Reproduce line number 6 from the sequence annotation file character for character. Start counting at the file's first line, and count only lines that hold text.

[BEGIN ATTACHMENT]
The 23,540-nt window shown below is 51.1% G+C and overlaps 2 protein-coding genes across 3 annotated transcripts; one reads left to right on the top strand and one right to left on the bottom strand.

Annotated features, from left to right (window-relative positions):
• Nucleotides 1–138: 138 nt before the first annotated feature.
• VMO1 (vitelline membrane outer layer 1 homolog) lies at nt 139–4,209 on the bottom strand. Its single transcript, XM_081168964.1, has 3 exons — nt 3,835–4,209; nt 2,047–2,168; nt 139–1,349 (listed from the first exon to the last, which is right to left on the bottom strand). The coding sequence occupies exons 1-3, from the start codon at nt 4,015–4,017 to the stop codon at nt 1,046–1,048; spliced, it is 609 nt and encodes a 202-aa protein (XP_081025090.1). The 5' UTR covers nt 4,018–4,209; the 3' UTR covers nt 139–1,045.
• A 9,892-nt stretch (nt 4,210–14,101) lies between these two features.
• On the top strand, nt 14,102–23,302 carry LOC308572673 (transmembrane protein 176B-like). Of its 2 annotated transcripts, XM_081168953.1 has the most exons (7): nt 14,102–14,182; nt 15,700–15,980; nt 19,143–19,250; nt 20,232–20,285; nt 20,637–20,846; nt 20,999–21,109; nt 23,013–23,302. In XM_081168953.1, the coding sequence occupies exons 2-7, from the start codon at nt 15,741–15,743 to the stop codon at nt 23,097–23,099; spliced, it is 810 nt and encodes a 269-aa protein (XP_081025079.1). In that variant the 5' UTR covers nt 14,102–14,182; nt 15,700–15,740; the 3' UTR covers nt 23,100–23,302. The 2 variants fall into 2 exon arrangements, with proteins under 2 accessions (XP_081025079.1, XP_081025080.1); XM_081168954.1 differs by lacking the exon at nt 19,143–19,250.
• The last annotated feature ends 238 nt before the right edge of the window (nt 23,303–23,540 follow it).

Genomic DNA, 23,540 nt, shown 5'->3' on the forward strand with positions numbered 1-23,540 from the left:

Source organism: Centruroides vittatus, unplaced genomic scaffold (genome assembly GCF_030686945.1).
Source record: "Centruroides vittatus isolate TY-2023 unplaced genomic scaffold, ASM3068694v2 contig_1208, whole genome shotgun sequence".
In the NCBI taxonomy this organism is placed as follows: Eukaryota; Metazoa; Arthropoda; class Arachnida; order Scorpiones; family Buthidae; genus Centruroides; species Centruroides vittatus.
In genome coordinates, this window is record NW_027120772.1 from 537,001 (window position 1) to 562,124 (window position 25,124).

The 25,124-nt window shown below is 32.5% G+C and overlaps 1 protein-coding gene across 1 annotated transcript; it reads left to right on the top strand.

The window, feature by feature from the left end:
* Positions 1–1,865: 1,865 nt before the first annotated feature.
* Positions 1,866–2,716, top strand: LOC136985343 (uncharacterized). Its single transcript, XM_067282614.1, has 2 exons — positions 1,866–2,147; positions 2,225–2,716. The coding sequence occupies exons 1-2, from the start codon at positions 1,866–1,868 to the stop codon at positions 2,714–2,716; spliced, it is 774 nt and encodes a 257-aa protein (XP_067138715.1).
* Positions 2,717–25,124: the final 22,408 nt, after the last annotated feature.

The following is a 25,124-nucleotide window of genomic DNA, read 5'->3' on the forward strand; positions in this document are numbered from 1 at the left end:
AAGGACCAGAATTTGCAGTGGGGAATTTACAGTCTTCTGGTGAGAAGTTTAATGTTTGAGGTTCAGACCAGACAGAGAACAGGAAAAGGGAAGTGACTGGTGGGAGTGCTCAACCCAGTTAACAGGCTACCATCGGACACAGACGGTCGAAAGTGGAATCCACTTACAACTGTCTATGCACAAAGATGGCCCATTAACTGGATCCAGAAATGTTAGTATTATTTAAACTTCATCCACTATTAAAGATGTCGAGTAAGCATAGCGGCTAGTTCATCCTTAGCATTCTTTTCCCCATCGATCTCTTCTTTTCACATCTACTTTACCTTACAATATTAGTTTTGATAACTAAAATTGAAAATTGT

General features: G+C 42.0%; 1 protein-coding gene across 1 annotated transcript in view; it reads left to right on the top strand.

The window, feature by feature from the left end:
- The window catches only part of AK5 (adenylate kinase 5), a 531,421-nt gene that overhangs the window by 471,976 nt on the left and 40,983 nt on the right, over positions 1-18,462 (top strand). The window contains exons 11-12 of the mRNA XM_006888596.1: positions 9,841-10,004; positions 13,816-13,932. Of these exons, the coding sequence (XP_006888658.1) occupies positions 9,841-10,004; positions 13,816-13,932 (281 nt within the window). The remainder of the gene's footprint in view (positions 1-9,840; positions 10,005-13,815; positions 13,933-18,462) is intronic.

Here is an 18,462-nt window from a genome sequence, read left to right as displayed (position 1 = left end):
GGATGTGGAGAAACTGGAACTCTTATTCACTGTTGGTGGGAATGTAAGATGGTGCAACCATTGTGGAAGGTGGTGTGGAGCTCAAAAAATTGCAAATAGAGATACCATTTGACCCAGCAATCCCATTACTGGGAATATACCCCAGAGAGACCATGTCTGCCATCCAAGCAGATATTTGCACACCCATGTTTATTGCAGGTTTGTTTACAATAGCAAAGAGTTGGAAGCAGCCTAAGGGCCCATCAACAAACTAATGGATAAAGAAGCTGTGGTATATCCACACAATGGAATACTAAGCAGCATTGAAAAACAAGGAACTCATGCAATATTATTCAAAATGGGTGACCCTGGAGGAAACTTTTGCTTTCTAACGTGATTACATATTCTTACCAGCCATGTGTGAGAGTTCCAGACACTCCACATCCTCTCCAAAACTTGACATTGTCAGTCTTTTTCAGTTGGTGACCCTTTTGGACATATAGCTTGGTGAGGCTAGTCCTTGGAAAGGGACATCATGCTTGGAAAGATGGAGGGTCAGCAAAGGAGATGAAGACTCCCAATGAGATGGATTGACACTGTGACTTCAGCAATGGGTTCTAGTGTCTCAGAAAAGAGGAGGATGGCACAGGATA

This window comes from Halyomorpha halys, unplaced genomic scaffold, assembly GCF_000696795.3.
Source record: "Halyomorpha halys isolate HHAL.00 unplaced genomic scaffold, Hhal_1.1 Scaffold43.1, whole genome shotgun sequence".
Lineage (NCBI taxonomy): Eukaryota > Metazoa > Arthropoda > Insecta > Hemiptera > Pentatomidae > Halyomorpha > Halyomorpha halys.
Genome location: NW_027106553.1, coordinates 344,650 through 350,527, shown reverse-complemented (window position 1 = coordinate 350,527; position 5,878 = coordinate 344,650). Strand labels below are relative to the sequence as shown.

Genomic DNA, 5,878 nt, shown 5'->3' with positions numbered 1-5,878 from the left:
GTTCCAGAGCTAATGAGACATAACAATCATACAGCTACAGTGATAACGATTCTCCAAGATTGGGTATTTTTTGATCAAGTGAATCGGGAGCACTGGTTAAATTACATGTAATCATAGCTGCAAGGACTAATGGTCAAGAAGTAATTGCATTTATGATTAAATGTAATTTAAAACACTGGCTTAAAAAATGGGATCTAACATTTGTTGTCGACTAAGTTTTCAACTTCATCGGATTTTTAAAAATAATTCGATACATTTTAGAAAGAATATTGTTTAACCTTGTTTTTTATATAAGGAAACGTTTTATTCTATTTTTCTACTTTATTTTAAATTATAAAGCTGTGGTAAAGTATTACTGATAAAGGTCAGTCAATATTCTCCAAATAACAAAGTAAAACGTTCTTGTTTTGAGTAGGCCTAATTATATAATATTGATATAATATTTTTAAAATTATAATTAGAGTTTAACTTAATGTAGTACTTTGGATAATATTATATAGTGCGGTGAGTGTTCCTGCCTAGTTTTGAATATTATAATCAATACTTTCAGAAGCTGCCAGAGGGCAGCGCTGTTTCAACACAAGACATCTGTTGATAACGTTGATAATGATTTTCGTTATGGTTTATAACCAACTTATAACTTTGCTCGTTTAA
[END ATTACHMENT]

• On the top strand, nt 14,102–23,302 carry LOC308572673 (transmembrane protein 176B-like). Of its 2 annotated transcripts, XM_081168953.1 has the most exons (7): nt 14,102–14,182; nt 15,700–15,980; nt 19,143–19,250; nt 20,232–20,285; nt 20,637–20,846; nt 20,999–21,109; nt 23,013–23,302. In XM_081168953.1, the coding sequence occupies exons 2-7, from the start codon at nt 15,741–15,743 to the stop codon at nt 23,097–23,099; spliced, it is 810 nt and encodes a 269-aa protein (XP_081025079.1). In that variant the 5' UTR covers nt 14,102–14,182; nt 15,700–15,740; the 3' UTR covers nt 23,100–23,302. The 2 variants fall into 2 exon arrangements, with proteins under 2 accessions (XP_081025079.1, XP_081025080.1); XM_081168954.1 differs by lacking the exon at nt 19,143–19,250.